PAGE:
Speech by H.E. Mr. Tsuneo Nishida
Ambassador Extraordinary and Plenipotentiary
Permanent Representative of Japan to the United Nations
At the New Visions of Japan Annual Forum
1 June 2012


“Japan-U.S. cooperation at the United Nations”





Dr. Gene Block, Chancellor of UCLA,
Dr. Paul Terasaki,
Dr. Hitoshi Abe, Director of the Terasaki Center for Japanese Studies at UCLA,
The Honorable Senator Daniel Inoue,
Mr. Jim Zumwalt, Deputy Assistant Secretary of the Department of State,
Distinguished guests,
Ladies and Gentlemen,


I would like to extend my sincere gratitude to Dr. Abe for inviting me to deliver a speech on the occasion of this “New Visions of Japan Annual Forum”. It is truly an honor to speak at this renowned institution in front of many prominent guests from various fields.


Allow me also to take this opportunity to offer my congratulations on the occasion of the 20th anniversary this year of the establishment of the Terasaki Center for Japanese Studies. This center not only contributes greatly to providing an academic understanding of Japan but also deepens the exchanges between those who are working for a closer Japan-U.S. relationship. In this regard, I also want to acknowledge and congratulate Dr. Paul Terasaki for all he has done for the center.


I would like to add that Los Angeles is a city where I had numerous enjoyable experiences as Consul-General of Japan from August 1999 to March 2001. This city warms me not only in terms of its climate, but also through the hospitality of its people.



Distinguished Guests,


Let me start my speech by touching upon the Great East Japan Earthquake which struck my country on March 11th last year. This tragic disaster caused tremendous loss of life and enormous damage. But, at the same time, it reminded us of the importance of the “kizuna”, or bonds of friendship among us. Following the earthquake, people all over the world, including many here in Los Angeles, expressed their solidarity and extended support to the Japanese people. Dr. Abe at the Terasaki Center, who was born in Sendai, one of major cities struck by the earthquake, took upon himself the initiative to collect donations and organize various commemorative events including photo exhibitions held in L.A., Washington, and Chicago and a symposium entitled “Moving forward: life after the Great East Japan Earthquake” held on this campus last March.


The “kizuna” which unites the Japanese and American people forms the basis of the solid relationship between our two nations. This strong partnership was underscored by the valuable support extended by the U.S when it embarked on “Operation Tomodachi”, a military assistance mission to Japan which was launched immediately after the Great East Japan Earthquake. We are deeply grateful to American personnel who stood side by side with afflicted people in the Tohoku region, listening to their needs and acting swiftly to assist them during that difficult time.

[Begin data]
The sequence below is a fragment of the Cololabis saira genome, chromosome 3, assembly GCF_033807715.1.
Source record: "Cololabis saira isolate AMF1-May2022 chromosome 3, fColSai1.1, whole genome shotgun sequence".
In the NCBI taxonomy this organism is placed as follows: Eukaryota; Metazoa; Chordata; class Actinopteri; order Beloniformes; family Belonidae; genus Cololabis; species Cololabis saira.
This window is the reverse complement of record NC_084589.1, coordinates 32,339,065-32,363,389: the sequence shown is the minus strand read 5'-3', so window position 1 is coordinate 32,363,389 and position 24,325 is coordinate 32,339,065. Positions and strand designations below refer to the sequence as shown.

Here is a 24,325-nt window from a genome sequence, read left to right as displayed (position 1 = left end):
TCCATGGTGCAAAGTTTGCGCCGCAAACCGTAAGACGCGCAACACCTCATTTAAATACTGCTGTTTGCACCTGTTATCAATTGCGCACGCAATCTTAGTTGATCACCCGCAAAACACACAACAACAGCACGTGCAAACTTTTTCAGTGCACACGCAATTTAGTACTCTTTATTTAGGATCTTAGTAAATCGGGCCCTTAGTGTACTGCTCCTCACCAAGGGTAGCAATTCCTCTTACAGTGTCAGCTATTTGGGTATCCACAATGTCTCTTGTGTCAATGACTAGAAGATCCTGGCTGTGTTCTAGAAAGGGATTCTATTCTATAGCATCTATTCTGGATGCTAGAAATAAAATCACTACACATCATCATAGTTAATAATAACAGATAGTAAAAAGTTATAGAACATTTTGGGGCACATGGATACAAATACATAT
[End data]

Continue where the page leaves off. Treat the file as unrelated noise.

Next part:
Distinguished Guests,


In the course of its over 60-year history, the United Nations has become a truly universal organization. The issues addressed by the UN now extend to all fields of human activity including peace and security, development, the environment, and human rights.


Take the so-called “Arab spring” as an example: ordinary citizens have realized drastic changes of regimes in Libya, Tunisia, and Egypt. On the other hand, the Syrian crisis is continuing over a year. While mediation efforts by Mr. Kofi Annan, Joint Special Envoy of the UN and the Arab League, are under way, the world was deeply shocked by the recent intolerable massacre in the village of Houla. In such circumstances, how should the UN respond in order to protect civilians?  Is the UN allowed to just be a bystander in front of continued bloodshed? If not, what can the UN do to restore peace? We need to look together for an answer to these questions.


In the field of development, world leaders will gather in Rio de Janeiro in Brazil this June to participate in the United Nations Conference on Sustainable Development, or Rio+20. Development and environmental challenges such as climate change are all inter-related. We must simultaneously pursue the dual imperatives of growth and the protection of the environment, that is, sustainable development. What is at stake in Rio+20 is whether we will be able to agree on a grand design for achieving sustainable development including a transition to a green economy.


Human rights are also one of major pillars of the UN activities. In particular, UNWomen, a new entity which was established in 2010, strives for gender equality and the empowerment of women. The world has achieved significant progress in terms of protection and promotion of human rights. The ongoing democratic process in Myanmar is a noteworthy case in this regard. However, there still persist undemocratic and inhuman situations in many parts of the world that the UN needs to tackle.


All these issues I just mentioned are interlinked. In a world undergoing rapid globalization, people cannot be indifferent to what is happening on the other side of the globe.


The United Nations is a forum where its 193 Member States gather to address various challenges that affect our everyday life. As Secretary-General Ban Ki-moon rightly pointed out, the UN is uniquely positioned to facilitate action through providing integrated solutions across interconnected issues. As the world order is becoming increasingly more complicated to maintain, only the UN can lay claim to the universality and specialization required to address today’s myriad challenges.


As Japan’s permanent representative to the UN, I believe that the United Nations offers an important venue for the Japan-US relationship to extend to the multilateral sphere.